Friday, February 8, 2013

a matter of opinion

In his review over at Linuxed, Arindam Sen heaps loads of praise on PCLinuxOS ("PCLinuxOS KDE 2013.02 Review: The best KDE distro in the Linux world!"). Can't fault him for his opinion, and I certainly had mostly positive experiences running PCLOS, although I haven't tried the latest release and don't have the distro installed at this time.

I took a look at his chart towards the end of the page of that review, where he ranks various KDE distros or spins. Sadly, Mepis wasn't included, or even Debian with KDE installed. Perhaps he'll take a look at those when Debian Wheezy goes to Stable and the next Mepis is released.

I have to take Sen's rankings with a grain of salt. Things that are important to him might not be so important to the next user; for example, one criterion for his rankings is "Touchpad/WiFi Detection," and I don't use WiFi or the touchpad here. Other categories include "Installation time," "Installation Complexity," and "Aesthetics," none of which would necessarily be a factor here in ranking one distro over another. He includes an "Applications" category, but I'm not sure if that means "default applications" or "available applications" (whether in default repositories or not). That can be kind of a gray area. No categories for things that might be more important to me, like documentation, longevity, and the strength of the development "team" (I'm not so fond of one-man distros lately, for example, although I think they're a very important part of the Linux world). I suppose that "stability" would fall under his "Performance" category, but sometimes "stability" is hard to nail down, and a lot depends on which apps a person tends to use. Hardware is certainly a factor, too.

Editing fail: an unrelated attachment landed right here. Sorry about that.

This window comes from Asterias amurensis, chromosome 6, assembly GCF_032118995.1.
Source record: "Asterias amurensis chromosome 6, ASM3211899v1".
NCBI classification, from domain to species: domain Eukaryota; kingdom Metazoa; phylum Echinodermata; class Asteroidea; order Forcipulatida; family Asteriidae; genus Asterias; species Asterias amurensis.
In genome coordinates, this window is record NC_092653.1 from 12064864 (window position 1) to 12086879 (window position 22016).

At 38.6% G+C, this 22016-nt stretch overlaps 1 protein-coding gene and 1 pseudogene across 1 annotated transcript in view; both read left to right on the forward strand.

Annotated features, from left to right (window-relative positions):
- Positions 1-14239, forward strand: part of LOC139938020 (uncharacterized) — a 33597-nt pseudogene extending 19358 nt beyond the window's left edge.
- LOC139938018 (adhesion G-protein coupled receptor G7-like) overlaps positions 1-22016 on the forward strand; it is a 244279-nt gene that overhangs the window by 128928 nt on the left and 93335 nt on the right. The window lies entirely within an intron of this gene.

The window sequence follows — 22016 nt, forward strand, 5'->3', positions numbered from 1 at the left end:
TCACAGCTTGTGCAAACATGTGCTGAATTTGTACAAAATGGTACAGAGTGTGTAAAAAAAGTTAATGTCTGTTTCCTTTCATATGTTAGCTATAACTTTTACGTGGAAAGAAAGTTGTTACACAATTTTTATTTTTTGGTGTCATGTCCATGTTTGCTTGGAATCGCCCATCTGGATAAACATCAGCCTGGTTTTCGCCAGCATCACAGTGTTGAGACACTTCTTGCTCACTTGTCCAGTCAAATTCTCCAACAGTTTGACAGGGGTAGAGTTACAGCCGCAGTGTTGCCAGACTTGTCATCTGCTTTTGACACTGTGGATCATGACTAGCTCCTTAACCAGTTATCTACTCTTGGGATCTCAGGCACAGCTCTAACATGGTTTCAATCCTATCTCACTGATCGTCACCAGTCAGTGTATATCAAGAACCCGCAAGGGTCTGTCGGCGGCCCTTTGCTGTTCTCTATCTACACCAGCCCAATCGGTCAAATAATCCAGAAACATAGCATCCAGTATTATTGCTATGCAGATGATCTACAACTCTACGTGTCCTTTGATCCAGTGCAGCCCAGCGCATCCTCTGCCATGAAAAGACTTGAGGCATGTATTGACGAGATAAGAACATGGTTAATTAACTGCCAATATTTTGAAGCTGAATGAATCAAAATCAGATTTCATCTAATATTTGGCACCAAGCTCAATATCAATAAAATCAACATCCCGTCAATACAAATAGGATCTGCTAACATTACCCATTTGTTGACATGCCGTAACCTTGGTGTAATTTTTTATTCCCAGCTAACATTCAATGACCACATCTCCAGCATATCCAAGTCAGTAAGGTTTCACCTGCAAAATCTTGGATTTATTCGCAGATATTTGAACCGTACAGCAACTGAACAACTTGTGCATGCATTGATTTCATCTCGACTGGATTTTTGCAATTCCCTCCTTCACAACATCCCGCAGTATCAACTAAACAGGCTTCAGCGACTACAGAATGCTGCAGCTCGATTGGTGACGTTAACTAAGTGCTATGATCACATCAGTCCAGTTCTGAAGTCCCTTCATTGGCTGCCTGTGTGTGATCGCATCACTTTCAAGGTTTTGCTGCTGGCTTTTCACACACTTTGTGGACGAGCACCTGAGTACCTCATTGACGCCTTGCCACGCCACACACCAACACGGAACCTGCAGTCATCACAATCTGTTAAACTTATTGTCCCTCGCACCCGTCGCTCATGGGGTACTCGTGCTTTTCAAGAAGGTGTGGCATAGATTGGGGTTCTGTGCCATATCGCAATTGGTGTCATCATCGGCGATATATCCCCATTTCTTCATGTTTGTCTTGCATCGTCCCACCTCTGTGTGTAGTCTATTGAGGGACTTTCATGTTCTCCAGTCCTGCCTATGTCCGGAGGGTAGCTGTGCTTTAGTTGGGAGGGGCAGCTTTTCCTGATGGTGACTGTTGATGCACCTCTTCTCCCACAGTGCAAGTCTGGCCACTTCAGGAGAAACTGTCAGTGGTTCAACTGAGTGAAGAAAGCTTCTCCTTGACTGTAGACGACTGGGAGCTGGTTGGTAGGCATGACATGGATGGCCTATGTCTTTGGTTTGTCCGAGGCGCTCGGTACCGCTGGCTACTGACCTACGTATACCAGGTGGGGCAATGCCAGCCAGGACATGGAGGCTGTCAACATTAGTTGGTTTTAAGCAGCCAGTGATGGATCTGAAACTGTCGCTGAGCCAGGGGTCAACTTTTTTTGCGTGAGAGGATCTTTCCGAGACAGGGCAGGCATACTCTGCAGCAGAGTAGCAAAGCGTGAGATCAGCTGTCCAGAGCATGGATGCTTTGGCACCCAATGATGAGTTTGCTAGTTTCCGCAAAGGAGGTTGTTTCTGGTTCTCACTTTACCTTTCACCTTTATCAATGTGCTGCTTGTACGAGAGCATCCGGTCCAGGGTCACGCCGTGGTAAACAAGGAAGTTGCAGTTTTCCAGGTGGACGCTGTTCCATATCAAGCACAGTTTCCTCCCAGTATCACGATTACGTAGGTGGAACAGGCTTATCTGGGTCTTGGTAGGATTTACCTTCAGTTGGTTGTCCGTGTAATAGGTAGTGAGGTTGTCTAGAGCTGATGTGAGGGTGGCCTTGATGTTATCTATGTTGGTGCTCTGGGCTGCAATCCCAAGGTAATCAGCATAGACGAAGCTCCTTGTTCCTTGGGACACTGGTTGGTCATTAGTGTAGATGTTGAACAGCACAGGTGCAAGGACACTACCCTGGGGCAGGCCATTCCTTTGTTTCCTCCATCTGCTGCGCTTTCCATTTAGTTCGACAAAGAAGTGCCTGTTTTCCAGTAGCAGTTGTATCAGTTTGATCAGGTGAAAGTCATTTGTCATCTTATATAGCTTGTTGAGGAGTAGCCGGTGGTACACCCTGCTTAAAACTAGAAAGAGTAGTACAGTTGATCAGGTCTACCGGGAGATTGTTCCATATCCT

A distro's forums and community can also matter a lot, depending on the user. For example, opinions vary regarding PCLOS's forums, which I don't really care for, and the Mepis community and forums, which are among my favorites in all of Linux. Loving a particular distros' forums and community can create a strong attachment between the user and the distro. A good, helpful, friendly community is often (but, not always) just as important as good documentation.

It should be interesting to see how Sen's rankings change with the availability of KDE 4.10, which was released this week. It could be some time before most of the distros he mentions include KDE 4.10, although I expect to see it rolling into Sabayon pretty soon.

I'll pass on naming a "favorite" KDE distro. Of the ones I'm currently using here, openSUSE 12.2 and Sabayon 10 are both excellent, but for different reasons. I no longer have Mepis installed here, but even with the frustrating lack of communication from its sole developer and an outdated version of KDE (from the Debian Stable repos), it remains one of the best and most stable KDE distros out there -- and also very useful here, still, for live sessions. As for Fedora's KDE spin, I'd be quite hesitant to call it one of the best, mainly because of the short release and support cycles and because frequent kernel upgrades don't make for an especially stable distro. Still, the Fedora 17 KDE spin is quite pleasant to use here, and I'm sure that I'll go with KDE again for the F19 release.

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